Weinberg Reviews SHERLOCK HOLMES: A GAME OF SHADOWS

Given that the Robert Downey Jr./ Jude Law action-fest known simply as Sherlock Holmes was a huge hit, it didn't take a genius to realize that a sequel would be coming sooner rather than later. (These are two busy actors, don't forget, plus the big studios realize that sooner equals better as far as Part 2s are concerned.) So here we are, two quick years later, and fans of the first flick will no doubt be lining up for Sherlock Holmes: A Game of Shadows.

Those fans should leave the theater relatively pleased; those who disliked the first film will find nothing to like here.

Director Guy Ritchie also returns, but there's been a big shake-up in the screenwriter department. Gone is the committee that concocted the first film, and now the writing duties fall to spousal scribes Michele and Kieran Mulroney. And given how quickly a sequel like this is forced to come together, it's cool to note that A Game of Shadows makes a little more narrative "sense" than its predecessor, but please do note that I just used the word sense in quotation marks.

Those who worship at the altar of Sherlock Holmes creator Sir Arthur Conan Doyle will probably look at Sherlock 1 and A Game of Shadows the way Clint Eastwood looks at the Transformers movies, and while those fans do have some legitimate gripes (Downey, fun though he is, rarely evokes an actual genius detective), the simple truth is that Ritchie's films are a manic lark, slight homages to the true Holmes that have been reformed and retrofitted into something resembling Victorian-era Michael Bay films. That the combination of Holmes'  universe and raucous displays of incongruous mayhem work so well is a testament to Ritchie's sense of humor, the screenplay's fast pace, and (of course) the endlessly amusing chemistry between Downey and Law.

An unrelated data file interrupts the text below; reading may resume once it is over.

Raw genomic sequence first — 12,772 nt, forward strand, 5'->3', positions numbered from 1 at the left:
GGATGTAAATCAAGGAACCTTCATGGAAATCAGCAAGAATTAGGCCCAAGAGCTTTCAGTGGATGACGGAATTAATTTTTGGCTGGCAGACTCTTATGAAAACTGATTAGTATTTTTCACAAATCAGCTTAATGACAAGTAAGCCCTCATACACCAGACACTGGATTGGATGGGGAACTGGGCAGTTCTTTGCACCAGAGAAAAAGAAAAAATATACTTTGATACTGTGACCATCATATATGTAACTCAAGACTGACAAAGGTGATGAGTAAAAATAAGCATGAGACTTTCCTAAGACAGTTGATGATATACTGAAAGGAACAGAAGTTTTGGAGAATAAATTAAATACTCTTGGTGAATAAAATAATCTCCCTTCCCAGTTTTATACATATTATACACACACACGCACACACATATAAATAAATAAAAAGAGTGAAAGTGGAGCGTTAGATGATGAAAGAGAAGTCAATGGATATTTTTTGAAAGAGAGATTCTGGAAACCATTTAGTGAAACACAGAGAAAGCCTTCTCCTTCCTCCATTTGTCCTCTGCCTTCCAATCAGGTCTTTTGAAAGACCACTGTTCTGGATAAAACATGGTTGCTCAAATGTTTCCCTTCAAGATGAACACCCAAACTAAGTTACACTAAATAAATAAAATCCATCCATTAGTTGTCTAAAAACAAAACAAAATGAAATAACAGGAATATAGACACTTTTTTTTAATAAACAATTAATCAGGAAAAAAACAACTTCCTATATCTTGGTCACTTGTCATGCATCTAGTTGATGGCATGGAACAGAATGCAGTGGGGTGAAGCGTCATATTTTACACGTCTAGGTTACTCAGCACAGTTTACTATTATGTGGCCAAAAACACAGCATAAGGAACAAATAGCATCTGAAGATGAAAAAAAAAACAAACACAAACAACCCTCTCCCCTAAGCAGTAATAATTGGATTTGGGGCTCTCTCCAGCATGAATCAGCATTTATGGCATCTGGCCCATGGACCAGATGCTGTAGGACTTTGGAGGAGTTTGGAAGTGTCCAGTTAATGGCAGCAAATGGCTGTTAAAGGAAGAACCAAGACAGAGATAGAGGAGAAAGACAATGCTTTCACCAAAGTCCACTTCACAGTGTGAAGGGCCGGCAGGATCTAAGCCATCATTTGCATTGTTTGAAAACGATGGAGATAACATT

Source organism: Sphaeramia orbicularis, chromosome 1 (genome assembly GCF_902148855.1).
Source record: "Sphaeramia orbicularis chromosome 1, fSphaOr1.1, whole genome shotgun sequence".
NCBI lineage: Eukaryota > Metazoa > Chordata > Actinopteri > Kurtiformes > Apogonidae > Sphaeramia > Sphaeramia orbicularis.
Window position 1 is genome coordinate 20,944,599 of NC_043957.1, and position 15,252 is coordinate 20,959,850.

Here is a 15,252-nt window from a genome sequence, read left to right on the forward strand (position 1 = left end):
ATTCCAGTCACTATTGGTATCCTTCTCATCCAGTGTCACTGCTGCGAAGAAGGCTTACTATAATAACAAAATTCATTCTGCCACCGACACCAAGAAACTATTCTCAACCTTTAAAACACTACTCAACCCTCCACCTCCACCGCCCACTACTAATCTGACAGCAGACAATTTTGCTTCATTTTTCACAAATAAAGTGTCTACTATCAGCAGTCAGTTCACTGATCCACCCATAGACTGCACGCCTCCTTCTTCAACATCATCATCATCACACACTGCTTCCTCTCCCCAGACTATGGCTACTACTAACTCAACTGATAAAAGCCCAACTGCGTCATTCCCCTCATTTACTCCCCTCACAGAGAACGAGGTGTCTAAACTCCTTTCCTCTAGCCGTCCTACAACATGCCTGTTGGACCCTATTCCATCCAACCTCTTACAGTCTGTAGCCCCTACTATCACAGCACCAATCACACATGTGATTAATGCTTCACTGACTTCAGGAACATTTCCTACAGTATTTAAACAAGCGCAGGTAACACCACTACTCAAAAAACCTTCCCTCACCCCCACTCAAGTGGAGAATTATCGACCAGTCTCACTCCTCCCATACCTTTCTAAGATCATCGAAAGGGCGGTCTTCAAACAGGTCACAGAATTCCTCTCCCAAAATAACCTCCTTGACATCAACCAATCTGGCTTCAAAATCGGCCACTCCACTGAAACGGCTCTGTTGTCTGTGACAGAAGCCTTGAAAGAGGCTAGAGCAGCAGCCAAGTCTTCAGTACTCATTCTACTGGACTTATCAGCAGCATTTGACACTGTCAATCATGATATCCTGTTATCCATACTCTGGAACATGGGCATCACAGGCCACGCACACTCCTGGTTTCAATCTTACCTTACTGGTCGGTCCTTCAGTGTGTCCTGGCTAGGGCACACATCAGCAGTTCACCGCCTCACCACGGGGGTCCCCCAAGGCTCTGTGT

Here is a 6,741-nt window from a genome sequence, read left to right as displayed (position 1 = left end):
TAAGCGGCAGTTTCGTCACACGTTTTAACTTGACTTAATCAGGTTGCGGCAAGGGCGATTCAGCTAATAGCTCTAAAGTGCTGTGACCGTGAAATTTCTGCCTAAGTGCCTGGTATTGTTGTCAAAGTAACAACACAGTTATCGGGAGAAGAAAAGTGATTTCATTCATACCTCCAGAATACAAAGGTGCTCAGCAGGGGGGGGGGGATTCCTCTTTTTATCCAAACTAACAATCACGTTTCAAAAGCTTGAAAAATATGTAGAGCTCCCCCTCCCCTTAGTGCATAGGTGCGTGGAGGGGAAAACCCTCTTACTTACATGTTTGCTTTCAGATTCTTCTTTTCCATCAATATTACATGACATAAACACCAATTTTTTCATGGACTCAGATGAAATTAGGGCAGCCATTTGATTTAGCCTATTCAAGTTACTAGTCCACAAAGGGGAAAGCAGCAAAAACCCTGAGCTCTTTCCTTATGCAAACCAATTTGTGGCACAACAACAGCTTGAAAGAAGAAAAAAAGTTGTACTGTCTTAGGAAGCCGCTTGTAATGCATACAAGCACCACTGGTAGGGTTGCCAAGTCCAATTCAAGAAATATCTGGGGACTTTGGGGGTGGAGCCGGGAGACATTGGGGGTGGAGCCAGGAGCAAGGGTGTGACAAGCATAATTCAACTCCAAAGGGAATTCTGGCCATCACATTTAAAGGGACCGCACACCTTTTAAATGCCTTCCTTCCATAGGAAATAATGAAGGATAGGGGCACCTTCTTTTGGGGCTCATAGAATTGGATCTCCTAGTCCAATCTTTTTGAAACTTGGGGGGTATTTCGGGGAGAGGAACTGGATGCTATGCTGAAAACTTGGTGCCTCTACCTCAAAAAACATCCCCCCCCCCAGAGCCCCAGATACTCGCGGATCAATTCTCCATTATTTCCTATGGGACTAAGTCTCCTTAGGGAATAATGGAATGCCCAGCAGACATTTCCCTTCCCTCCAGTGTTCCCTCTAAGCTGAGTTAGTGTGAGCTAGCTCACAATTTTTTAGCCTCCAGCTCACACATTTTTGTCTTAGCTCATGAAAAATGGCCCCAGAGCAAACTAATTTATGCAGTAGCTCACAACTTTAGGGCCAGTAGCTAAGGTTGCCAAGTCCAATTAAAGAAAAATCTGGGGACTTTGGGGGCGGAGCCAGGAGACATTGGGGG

Perhaps slightly more faithful to the original text that the first film, Holmes 2 introduces the lead character's brother, Mycroft (Stephen Fry in a time-filling subplot that's still pretty funny), and brings to the fore the most nefarious of all Sherlock's nemeses: the outrageously devious and brilliant Professor Moriarty. As played by the effortlessly hiss-worthy Jared Harris, Moriarty's presence brings a kind of 007 vibe to the ongoing adventures of Holmes and Watson -- which is really helpful when you consider that the flick's two leading ladies (Noomi Rapace and Rachel McAdams) are given virtually nothing to do but much heavy exposition lifting. Plot-wise, here's what matters: Moriarty is trying to start a war between several nations, and it's up to Holmes and Watson to thwart his plans. It's all rather elaborately basic.

Tentpoled by three maniacally elaborate action scenes, and consistently buoyed by the wit and collective charm of the leading men, Sherlock Holmes: A Game of Shadows fits more than comfortably alongside its slightly more insane big brother. This is big-time, empty-headed, holiday season sequelizing at its most obvious, but it's nice to see a quick-turnaround sequel that knows what we liked the first time around, and manages to bring just a few new surprises to the party.

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